LPNs and LVNs must complete an accredited program, which takes about 1 year. These programs are commonly in technical schools and community colleges. They may occasionally be in high schools and hospitals as well. Practical nursing programs combine classroom learning in subjects such as nursing, biology, and pharmacology, with supervised clinical experience. These programs give certificates in practical nursing. Contact your state's board of nursing for a list of approved programs.

Licenses

After getting a certificate, prospective LPNs or LVNs can take the National Council Licensure Examination, or NCLEX-PN. They must pass the exam to get a license and work as an LPN or LVN in all states.

Important Qualities

Compassion. Licensed practical and licensed vocational nurses must be empathetic and caring toward the people they serve.

Detail oriented. LPNs and LVNs need to be responsible and detail-oriented because they must make sure that patients get the correct treatment at the right time.

Interpersonal skills. Interacting with patients and healthcare specialists is a big part of their jobs, so LPNs and LVNs need good interpersonal skills.

Patience. Dealing with sick and injured people is often stressful. LPNs and LVNs should be patient so they can cope with stress that can come from providing healthcare to these patients.

Speaking skills. It is important that LPNs and LVNs be able to communicate effectively. For example, they might need to relay a patient's current condition to a registered nurse.

Stamina. LPNs and LVNs should be comfortable performing physical tasks, such as bending over patients for a long time.

Advancement

With experience, licensed practical and licensed vocational nurses can advance to supervisory positions. Some LPNs and LVNs advance to other medical occupations, such as registered nurses, by getting more education through LPN to RN (registered nurse) education programs. For more information, see the profile on registered nurses.


Pay

The median annual wage of licensed practical and licensed vocational nurses was $40,380 in May 2010. The median wage is the wage at which half the workers in an occupation earned more than that amount and half earned less. The lowest 10 percent earned less than $29,680, and the top 10 percent earned more than $56,010.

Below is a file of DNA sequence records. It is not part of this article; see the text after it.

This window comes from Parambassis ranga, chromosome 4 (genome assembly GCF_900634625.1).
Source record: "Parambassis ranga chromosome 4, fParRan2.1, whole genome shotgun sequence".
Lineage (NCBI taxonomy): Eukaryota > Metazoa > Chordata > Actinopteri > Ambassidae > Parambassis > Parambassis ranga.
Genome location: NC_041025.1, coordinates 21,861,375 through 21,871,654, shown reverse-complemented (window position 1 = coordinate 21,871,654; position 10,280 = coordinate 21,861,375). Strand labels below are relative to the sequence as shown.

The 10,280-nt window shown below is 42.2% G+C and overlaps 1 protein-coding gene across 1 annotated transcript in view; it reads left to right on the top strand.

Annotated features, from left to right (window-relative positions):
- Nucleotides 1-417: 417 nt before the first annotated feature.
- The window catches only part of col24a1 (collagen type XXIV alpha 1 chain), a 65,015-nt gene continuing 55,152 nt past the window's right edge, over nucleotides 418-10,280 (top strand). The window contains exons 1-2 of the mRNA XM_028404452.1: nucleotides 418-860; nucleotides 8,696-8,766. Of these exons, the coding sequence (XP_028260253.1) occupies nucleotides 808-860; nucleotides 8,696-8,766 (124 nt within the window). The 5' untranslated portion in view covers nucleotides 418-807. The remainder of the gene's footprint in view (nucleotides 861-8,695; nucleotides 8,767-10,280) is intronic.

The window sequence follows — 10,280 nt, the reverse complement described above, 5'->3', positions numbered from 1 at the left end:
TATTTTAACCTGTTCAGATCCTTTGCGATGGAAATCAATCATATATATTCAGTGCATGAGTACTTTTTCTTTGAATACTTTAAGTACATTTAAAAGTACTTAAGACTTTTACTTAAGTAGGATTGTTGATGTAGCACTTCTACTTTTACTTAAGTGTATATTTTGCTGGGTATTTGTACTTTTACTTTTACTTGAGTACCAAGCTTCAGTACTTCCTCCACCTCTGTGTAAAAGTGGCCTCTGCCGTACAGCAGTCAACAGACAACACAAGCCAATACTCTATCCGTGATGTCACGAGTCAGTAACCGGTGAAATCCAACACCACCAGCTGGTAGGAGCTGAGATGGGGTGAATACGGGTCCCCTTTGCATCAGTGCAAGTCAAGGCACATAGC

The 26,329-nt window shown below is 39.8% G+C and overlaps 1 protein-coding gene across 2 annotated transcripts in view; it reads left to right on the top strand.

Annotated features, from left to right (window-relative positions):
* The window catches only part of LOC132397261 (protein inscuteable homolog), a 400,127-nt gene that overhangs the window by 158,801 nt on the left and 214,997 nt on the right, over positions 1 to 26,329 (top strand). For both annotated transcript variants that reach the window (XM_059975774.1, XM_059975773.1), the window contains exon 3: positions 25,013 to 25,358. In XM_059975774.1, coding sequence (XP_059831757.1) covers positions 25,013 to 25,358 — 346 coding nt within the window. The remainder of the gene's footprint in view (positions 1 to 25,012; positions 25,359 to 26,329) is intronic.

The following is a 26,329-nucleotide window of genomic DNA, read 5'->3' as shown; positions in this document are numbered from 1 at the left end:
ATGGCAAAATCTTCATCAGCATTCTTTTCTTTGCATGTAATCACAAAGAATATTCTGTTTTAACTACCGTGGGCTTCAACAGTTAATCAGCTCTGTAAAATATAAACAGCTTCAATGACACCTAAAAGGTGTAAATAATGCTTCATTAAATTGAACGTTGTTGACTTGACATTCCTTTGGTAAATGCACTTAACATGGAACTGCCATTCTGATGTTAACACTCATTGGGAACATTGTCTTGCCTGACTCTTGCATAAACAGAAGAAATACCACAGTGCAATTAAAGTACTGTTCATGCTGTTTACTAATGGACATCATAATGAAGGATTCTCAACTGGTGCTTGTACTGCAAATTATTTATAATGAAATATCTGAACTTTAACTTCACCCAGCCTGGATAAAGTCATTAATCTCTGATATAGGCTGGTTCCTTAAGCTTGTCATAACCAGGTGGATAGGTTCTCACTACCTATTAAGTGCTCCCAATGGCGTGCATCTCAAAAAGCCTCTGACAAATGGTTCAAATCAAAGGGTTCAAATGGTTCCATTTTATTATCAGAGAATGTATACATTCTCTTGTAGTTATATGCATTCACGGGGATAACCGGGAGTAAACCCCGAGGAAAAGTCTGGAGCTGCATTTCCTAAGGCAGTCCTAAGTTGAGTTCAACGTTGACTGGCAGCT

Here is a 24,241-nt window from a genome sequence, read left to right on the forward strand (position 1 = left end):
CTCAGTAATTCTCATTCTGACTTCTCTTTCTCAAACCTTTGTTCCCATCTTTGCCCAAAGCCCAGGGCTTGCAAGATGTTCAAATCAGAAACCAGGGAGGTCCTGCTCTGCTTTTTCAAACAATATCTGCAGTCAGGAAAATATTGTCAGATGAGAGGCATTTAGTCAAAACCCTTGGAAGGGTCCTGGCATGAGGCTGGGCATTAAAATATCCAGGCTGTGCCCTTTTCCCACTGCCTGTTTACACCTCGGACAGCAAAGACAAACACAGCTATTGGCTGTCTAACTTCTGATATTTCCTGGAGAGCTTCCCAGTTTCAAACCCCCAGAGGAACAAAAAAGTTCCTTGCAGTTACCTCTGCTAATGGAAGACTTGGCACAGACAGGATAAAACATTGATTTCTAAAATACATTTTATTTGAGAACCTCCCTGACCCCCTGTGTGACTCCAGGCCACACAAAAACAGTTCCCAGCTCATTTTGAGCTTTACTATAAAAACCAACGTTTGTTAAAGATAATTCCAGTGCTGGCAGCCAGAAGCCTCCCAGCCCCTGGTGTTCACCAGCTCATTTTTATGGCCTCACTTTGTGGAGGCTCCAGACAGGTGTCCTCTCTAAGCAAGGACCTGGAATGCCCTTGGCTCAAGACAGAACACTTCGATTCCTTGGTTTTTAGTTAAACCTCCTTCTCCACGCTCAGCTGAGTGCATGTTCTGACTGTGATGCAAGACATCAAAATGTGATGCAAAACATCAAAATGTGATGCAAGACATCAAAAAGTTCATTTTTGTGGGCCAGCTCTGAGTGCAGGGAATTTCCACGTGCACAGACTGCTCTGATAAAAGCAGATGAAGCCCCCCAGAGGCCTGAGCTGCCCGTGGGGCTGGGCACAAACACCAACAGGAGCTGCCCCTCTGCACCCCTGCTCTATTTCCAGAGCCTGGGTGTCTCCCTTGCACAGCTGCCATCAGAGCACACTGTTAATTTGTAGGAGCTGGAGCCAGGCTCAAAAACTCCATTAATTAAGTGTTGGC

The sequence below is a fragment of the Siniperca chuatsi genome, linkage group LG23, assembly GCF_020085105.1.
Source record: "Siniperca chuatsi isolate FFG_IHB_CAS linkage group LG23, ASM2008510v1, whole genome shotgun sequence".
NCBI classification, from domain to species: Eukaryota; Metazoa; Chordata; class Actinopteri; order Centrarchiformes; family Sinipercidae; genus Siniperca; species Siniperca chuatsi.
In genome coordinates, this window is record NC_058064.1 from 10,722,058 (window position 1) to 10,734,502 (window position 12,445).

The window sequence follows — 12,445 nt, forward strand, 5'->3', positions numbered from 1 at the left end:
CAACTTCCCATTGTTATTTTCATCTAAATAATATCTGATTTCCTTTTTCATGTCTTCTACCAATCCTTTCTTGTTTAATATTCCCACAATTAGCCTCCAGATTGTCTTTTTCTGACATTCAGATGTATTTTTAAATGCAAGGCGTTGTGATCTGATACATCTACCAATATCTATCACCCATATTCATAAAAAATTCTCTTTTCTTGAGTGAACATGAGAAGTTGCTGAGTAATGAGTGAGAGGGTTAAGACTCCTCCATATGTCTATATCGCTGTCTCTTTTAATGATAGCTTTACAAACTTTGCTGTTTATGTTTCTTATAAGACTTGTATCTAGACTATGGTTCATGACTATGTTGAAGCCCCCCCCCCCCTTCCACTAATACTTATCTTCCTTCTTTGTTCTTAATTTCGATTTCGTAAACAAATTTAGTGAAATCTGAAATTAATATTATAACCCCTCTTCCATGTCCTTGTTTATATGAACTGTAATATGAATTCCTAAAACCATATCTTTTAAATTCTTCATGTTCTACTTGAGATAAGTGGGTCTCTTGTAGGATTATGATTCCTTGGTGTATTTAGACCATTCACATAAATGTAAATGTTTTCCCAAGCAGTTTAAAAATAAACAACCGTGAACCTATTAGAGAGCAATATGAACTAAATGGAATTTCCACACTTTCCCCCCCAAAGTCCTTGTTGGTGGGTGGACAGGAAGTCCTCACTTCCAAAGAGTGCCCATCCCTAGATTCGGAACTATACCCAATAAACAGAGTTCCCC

Three-fourths of licensed practical and licensed vocational nurses worked full time in 2010. The rest worked part time or on variable schedules. Many LPNs and LVNs work nights, weekends, and holidays because medical care takes place at all hours. They may be required to work shifts of longer than 8 hours.


Job Outlook

Employment of licensed practical and licensed vocational nurses is expected to grow 22 percent from 2010 to 2020, faster than the average for all occupations. As the U.S. population ages, the overall need for healthcare is expected to increase. This trend will lead to increased employment of LPNs and LVNs in hospitals, physicians' offices, and other healthcare settings. LPNs and LVNs also will be needed in residential care facilities such as nursing homes and assisted-living centers. Many procedures that once could be done only in hospitals are now being done outside of hospitals, creating demand in other settings, such as outpatient care centers.

Projected Employment by 2020

920,800 (22% growth from 2010)

 Search jobs for "Licensed Practical Nurse"


Bureau of Labor Statistics, U.S. Department of Labor
Occupational Outlook Handbook, 2012-13 Edition

Popular Searches

The most popular searches by users for the past 24 hours
lpn nurse doctors office office admin will train for medical assistant medical receptionist nursing lpn nurse doctors office licensced practical nurse nursing assistant medical assistant receptionist cna allegheny health network medical offices registered nurse

Health Careers

Salary, education, and training info for various careers in healthcare